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2 Published Works

Featured work.

Writer's Paradise

Social data: 135 reads. 13 votes. 2 comments.


Other Works by CarsonFaircloth.


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Welcome to the Best and Worst of Wattpad, where you can see what works... And what really, really doesn...

CarsonFaircloth commented on A Shattered Mind - Chapter One

I was pleasantly surprised by the quality of the hook. You don't see a lot of that on Wattpad.

I would cut the "but" in your second sentence and lead that paragraph with "sometimes".

Write out "ninety-six".

Your second sentence is a little long-winded. Try cutting it down. Like so:

"Sometimes the feeling drags, leaving me comatose for the entire ninety-six hours between Monday and Friday."

The sentence that begins with "even though" is somewhat confusing. I would rearrange some awkward phrases in there. It might be an issue with punctuation.

You have a lot of short, punchy sentences, which isn't a bad thing at all. I actually enjoy that style of writing. In this case, however, you have quite a few paragraphs that are only one sentence long, which makes for awkward reading. Try combining a few paragraphs to create a more natural length.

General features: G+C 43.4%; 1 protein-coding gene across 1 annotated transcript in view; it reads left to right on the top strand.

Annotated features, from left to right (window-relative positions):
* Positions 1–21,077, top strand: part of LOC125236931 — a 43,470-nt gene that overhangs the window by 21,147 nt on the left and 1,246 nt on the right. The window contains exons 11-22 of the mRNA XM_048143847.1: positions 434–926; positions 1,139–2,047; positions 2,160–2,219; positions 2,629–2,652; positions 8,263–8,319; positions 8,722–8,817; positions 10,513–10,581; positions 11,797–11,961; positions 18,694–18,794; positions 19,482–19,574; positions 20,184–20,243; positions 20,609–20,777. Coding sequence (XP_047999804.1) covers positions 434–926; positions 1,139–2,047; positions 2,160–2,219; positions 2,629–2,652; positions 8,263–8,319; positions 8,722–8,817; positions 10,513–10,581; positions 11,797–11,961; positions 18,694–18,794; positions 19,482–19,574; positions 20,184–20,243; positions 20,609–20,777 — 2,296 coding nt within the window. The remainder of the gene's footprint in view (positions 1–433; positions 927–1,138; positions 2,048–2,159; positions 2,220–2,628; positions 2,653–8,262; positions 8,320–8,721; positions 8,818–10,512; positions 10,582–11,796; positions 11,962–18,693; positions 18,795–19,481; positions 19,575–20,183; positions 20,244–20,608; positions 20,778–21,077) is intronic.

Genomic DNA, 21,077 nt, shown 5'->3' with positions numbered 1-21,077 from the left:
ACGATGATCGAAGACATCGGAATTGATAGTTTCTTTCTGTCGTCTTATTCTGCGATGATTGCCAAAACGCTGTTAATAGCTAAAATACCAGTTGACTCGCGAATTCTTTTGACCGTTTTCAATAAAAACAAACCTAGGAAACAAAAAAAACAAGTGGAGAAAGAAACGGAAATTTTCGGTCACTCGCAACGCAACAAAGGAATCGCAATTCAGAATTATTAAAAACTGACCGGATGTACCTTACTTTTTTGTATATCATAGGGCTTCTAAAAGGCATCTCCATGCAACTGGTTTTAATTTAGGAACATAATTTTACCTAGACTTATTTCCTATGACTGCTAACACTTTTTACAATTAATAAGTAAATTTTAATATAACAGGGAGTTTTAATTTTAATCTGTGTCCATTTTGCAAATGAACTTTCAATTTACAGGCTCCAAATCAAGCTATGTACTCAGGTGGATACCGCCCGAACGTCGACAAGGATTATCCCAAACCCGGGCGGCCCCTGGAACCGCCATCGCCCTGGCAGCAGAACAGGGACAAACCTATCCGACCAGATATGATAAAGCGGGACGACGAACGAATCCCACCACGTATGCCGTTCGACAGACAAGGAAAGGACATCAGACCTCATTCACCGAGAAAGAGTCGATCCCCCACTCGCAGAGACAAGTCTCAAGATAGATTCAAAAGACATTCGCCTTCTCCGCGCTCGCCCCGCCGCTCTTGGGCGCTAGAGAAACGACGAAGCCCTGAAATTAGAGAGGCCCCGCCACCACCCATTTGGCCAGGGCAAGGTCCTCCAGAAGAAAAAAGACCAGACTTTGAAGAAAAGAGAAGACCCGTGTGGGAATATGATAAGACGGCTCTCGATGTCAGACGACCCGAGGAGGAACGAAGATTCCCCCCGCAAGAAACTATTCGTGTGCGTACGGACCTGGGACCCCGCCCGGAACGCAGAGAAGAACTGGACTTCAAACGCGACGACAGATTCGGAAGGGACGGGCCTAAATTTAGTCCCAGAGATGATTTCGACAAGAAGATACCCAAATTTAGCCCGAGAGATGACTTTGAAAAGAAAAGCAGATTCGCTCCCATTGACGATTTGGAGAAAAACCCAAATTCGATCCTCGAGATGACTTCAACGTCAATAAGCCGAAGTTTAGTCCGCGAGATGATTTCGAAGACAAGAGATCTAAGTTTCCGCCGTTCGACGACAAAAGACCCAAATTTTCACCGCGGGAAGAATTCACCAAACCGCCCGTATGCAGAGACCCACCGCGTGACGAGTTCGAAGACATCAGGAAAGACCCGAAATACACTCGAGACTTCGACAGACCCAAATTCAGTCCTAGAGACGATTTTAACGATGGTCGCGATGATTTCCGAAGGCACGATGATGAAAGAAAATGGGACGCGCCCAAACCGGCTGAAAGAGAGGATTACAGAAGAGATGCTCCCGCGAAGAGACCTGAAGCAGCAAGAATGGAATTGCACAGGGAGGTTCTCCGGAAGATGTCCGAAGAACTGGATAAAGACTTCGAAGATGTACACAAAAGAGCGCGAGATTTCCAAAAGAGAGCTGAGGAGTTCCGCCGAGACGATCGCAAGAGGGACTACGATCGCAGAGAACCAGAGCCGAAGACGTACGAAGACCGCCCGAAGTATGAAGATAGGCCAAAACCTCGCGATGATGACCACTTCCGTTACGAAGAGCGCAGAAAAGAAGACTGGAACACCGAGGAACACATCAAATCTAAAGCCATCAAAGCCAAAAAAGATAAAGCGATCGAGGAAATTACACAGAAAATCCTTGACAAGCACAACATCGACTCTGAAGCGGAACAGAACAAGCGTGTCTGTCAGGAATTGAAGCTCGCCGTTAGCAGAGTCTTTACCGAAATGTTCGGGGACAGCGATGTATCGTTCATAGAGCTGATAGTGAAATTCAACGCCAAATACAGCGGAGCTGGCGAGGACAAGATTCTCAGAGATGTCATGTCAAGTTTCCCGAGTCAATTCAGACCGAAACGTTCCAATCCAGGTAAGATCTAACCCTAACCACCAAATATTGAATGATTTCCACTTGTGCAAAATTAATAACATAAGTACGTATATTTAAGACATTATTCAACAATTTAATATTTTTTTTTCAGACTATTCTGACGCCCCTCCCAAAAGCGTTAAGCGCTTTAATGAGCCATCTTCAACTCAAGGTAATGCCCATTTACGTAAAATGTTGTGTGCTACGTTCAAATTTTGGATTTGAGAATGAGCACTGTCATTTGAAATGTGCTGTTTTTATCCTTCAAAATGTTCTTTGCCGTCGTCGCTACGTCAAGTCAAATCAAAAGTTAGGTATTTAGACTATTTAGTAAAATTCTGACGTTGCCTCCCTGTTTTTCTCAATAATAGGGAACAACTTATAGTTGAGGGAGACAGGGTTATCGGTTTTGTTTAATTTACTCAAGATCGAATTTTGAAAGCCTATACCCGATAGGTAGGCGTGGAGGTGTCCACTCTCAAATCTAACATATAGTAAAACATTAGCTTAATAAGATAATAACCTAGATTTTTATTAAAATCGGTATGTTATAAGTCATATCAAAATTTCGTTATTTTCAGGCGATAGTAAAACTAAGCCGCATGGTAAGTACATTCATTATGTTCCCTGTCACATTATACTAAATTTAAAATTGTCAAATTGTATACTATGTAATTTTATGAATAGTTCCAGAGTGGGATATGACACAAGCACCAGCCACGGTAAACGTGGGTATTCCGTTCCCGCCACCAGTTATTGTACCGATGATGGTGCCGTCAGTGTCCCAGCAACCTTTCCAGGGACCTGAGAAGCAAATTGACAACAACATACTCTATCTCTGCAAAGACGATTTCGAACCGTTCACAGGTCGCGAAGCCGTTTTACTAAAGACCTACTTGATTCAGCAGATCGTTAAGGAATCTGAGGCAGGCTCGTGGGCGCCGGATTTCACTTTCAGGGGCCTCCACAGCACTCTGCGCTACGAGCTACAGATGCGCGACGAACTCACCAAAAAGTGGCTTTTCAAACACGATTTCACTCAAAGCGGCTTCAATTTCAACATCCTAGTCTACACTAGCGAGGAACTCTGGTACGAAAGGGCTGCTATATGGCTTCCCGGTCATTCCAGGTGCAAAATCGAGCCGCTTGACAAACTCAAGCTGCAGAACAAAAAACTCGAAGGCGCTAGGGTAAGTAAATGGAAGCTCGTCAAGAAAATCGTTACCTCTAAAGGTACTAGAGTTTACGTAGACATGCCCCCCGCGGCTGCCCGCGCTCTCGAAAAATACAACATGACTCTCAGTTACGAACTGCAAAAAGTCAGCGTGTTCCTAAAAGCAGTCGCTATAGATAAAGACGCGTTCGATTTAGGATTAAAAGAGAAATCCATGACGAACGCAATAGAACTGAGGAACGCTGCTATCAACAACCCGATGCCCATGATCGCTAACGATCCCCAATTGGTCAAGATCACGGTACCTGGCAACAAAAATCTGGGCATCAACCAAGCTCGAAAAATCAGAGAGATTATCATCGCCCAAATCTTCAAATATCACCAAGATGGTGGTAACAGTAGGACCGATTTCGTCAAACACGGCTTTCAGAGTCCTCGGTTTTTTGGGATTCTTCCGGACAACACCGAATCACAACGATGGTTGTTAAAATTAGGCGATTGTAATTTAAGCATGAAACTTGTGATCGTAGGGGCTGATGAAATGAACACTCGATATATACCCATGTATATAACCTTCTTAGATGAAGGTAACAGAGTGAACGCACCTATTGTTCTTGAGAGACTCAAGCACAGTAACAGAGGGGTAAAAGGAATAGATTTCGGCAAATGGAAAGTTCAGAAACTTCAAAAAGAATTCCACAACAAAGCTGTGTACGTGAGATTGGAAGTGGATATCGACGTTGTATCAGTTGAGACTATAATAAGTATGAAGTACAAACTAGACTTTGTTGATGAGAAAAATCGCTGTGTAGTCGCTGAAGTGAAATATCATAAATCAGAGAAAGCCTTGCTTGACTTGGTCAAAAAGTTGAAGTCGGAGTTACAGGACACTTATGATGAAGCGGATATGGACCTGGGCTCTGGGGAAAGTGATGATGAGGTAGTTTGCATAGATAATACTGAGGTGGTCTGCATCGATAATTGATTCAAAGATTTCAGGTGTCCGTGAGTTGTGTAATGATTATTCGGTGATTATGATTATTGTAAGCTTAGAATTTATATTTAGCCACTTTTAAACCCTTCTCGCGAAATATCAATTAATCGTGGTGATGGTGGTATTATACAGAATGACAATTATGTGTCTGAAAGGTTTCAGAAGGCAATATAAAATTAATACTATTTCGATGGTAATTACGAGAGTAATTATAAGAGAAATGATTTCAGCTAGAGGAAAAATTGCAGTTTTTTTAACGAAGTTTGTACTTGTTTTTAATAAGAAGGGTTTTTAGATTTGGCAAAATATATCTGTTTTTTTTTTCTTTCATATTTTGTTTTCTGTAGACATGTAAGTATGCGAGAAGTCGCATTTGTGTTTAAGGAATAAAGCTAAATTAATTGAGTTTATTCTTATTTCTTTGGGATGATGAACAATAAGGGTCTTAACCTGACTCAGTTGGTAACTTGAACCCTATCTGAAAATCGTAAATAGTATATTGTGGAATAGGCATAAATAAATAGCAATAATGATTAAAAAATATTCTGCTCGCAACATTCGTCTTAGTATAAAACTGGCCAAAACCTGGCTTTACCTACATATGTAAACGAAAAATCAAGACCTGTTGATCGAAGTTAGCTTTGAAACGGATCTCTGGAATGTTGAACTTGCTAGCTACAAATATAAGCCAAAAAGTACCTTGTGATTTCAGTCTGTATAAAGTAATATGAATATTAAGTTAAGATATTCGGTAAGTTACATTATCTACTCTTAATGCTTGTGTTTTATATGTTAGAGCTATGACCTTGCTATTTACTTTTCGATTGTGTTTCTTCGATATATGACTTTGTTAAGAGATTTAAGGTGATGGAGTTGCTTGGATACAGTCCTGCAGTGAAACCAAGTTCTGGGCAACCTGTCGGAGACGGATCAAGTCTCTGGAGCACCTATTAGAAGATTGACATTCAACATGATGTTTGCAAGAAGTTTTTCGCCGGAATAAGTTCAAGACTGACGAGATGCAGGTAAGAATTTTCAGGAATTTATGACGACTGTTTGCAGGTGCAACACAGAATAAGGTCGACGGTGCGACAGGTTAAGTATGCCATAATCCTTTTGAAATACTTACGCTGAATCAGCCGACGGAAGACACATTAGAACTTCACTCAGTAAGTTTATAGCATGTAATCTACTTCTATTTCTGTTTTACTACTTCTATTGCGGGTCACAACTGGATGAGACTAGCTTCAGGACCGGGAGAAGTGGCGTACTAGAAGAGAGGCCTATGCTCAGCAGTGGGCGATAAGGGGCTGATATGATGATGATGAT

I'm not quite sure where the starting point in your story is at this point. There seems to be a lot of rambling going on, with no real setting for your first page. I would put some focus on how you want your story to begin in order to give the reader a clear sense of what they're getting into.


CarsonFaircloth commented on KNOCKOUT REVIEWS - TIPS AND TRICKS #1

Help is on the way!

If I'm being honest, your hook isn't actually bad. However, as I mentioned in a response to StalkerMufasa below, the quality of this hook hinges on the quality of the following paragraph. If you can connect this hook to the rest of your writing in a way that's original and even a little twisted, then it's an A+.

However, hooks should also stand well on their own. I would say this one could do just that, simply because it's different enough to catch my attention. But, again, the key to a hook like this is what follows it.
CarsonFaircloth commented on KNOCKOUT REVIEWS - TIPS AND TRICKS #1

(Don't worry. Most writers are guilty of at least one of these offenses. I'm guilty of them all!)

As far as your hook goes, it works - depending on what your following paragraph is. That, however, is an issue I address in a different section, in which I discuss the quality of writing following a hook. As a stand-alone hook, what you have works. It's intriguing enough to make me want to read on, and it's original.
CarsonFaircloth commented on KNOCKOUT REVIEWS - TIPS AND TRICKS #1

The first thing you should be aware of is the length of a hook. Right now, your hook would be:

"Striking pain seared through her shaking form as the whip stroked down swiftly onto the skin of her scarred back."

It's your first sentence, but more importantly, your second sentence doesn't rely enough upon your first to tie the two together in a single hook. For now, I'll be working on your hook, which is the sentence I typed above.

As it is, your hook has a case of the Flower. I like to call it the "Flower" because of the writing, which is formal and "flowery". This type of writing often comes across as stiff.